Ideally, I would decide to get the 7100, because of the price and simplicity of it.

    By the way, I think the 2010's are out. Is there any difference in the 2010 vs 2009? Should the 2009's be cheaper? Do Trek and LBS's negotiate on prices, or is it just sticker price?
    You guys also mentioned to take the bikes for a ride. Are you talking about just around the parking lot, or can you actually try it where you'll be using it? I would think that if you tried it out and brought it back dirty, etc., they would not appreciate that.

    Thanks for all the help.

  18. #18
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    Yes, 2009s should be cheaper, and easier to negotiate prices on.

    Yep, suspensions are a double edged sword - essential if you need it, not missed if you don't.

    Take the longest ride the LBS will allow, and once you settle on one, ask to take it for a longer ride before dropping the check on the counter.

    Don't worry about the tires, as most all will be fine on multiple surfaces, in these bike lines. I've ridden 1" 1 1/8 and 1 1/4 tires on a lot of different gravel and dirt, as well as various paved surfaces, for a lot of years, and these range from 28mm to 32mm wide. Now that I'm old - wider, and more comfortable, is a good thing for me. LOL

    Sometimes, it pays to buy a more upscale model than the cheapest, just for the better components.

    Just be careful, as we tried to inform about the diminishing returns on the most expensive in any given line.

    Tires are also able to be negotiated when buying, especially if you want larger - you might have to pay a price difference, if there is one.

    IMHO the 7300 is the best buy for the buck in the 7000 series, and possibly the best alternative to a suspended/unsuspended front end, as is the 7.3 in the FX line.

    Personally, I like the Specialized bikes for ME - they just fit ME better. Trek may be your holy grail, which is why there are so many different manufacturers.

    Other opinions may be different.

    Ride as many as you can in your price point, and the decision will really be easier than you think. One will stand out above the rest.

    Don't be afraid to wear out the OEM stuff before switching - it has to be servicable, or they wouldn't sell any.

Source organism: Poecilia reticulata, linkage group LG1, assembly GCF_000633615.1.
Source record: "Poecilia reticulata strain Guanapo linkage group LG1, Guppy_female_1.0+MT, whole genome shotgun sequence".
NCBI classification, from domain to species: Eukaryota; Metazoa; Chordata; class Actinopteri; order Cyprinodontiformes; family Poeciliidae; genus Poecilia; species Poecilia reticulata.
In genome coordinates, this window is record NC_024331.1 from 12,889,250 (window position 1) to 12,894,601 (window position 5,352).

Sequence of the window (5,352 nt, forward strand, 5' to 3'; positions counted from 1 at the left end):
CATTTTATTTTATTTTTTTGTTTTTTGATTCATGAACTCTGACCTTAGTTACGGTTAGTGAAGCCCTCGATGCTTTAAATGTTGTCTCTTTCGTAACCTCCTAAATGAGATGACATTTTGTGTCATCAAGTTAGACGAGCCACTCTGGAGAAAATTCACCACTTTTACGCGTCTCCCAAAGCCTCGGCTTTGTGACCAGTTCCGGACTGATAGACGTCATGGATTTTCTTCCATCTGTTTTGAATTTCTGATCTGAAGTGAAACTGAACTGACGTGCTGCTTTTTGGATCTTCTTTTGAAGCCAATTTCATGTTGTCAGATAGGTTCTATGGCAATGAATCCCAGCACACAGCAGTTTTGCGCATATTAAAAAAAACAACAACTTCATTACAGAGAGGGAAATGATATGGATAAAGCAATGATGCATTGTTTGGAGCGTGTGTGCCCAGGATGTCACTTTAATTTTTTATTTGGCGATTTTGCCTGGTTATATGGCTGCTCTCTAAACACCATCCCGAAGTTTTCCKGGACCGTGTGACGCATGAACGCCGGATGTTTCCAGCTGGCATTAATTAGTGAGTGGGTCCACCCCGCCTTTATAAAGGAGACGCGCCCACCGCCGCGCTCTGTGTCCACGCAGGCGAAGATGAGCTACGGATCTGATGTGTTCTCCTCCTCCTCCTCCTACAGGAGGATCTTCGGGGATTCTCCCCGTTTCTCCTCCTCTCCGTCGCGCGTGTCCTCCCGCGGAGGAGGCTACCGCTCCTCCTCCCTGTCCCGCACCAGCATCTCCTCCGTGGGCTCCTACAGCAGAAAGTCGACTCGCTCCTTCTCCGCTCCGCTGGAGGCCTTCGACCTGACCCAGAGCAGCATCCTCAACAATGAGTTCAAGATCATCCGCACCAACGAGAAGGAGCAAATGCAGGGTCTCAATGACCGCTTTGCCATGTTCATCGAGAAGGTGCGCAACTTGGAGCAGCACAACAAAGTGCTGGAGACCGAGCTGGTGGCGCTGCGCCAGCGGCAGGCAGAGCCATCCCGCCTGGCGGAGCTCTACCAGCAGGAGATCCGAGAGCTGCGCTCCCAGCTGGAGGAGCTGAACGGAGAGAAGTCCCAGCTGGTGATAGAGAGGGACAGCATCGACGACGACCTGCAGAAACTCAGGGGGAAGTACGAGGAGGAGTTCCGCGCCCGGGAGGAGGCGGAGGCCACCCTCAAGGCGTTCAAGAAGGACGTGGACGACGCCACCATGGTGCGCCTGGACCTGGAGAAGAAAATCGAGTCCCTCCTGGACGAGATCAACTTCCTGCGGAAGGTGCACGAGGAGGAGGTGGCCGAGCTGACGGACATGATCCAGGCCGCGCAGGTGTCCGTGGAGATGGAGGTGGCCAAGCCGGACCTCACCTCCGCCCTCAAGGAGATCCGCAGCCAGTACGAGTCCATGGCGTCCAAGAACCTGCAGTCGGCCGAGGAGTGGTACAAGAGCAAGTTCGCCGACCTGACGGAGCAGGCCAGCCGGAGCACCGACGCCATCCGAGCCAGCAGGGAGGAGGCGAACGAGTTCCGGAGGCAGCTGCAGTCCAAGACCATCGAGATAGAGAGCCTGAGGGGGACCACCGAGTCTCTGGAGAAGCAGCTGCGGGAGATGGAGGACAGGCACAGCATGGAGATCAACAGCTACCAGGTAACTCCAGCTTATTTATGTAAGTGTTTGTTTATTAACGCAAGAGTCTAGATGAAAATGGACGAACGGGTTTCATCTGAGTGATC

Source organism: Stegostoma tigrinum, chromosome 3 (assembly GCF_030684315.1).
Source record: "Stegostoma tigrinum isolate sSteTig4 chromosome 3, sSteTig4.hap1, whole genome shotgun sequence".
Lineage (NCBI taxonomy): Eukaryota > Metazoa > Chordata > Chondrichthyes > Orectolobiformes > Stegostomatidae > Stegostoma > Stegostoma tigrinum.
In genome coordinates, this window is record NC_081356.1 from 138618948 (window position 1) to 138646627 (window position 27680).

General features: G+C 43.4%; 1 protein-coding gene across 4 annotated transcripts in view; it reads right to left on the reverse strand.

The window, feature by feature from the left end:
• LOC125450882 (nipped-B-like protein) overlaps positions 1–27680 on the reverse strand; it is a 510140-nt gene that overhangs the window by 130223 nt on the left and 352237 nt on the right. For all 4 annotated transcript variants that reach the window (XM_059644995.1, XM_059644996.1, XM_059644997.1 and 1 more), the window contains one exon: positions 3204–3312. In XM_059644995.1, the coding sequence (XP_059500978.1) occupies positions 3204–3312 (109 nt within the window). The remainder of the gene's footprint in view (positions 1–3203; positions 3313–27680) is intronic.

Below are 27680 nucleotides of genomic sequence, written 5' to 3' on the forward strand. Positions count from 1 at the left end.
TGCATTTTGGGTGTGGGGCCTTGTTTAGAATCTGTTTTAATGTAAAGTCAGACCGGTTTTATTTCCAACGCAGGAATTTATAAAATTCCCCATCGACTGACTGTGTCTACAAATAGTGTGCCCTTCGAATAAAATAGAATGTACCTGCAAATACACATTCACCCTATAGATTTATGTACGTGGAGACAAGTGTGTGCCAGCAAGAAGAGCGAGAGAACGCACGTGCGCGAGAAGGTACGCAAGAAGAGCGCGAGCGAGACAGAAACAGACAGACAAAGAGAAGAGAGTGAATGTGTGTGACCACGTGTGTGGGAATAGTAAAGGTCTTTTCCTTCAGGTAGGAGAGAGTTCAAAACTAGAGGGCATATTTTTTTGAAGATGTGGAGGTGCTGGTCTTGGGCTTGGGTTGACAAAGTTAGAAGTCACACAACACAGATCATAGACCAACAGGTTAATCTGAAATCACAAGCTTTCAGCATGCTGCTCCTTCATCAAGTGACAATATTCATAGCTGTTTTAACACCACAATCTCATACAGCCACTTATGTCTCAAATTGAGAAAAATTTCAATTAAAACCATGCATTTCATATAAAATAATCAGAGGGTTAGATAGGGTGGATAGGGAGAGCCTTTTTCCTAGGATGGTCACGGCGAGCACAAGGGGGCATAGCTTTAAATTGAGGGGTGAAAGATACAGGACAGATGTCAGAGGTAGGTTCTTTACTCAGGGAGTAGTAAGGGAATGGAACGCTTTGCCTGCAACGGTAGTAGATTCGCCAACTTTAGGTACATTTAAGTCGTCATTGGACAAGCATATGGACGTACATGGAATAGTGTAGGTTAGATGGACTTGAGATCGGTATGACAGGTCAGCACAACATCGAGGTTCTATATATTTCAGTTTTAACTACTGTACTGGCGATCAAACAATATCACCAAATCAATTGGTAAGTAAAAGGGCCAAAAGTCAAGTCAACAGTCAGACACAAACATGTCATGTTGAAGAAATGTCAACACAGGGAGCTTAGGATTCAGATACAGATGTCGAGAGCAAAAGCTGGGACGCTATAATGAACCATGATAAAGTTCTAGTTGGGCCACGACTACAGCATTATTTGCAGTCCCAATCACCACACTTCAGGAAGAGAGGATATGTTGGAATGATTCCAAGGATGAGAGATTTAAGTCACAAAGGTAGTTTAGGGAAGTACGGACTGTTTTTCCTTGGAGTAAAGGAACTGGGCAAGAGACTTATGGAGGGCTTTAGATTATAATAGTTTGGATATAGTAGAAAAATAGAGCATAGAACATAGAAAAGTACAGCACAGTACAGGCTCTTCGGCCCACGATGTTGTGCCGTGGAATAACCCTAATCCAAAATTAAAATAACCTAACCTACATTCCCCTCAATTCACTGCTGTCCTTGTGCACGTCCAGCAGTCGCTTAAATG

Feel free to return here to confuse us even more. Have fun!
    Last edited by Wanderer; 09-25-09 at 08:48 PM.

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    Thanks again for all of the input. I guess I'll have to take a look around-this time, armed with more knowledge. I'll take a look at the Trek 7000, 7100, 7200, 7300 and the FX series. Then I'll check out some other brands.

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    In my search for a new bike, I came across a couple of others that I liked.
    The Specialized "Globe"- 24 speed ($500) and the Cannondale "Adventure" ($469). Does anyone have any thoughts on these bikes. They appear to be bigger than the Treks and more comfortable. I don't know if this would be a plus or minus for me as far as comfort vs performance. I can get whatever tires I want on them.
    Any input is appreciated.

  21. #21
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    MHO - the Globe series are "comfort" bikes. Comfort bikes are for general neighborhood riding, slow and flat, and short in miles. They are great bikes to ride over to the park with the grandkids, sit for awhile to watch them on the playground, and then amble back home.

    For that, they are great - but not very comfortable for more spirited, or longer distance riding.

    If that is what you are after, go for it.

    I don't like them. Again, MHO.

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    One more point - whenever test riding a bike.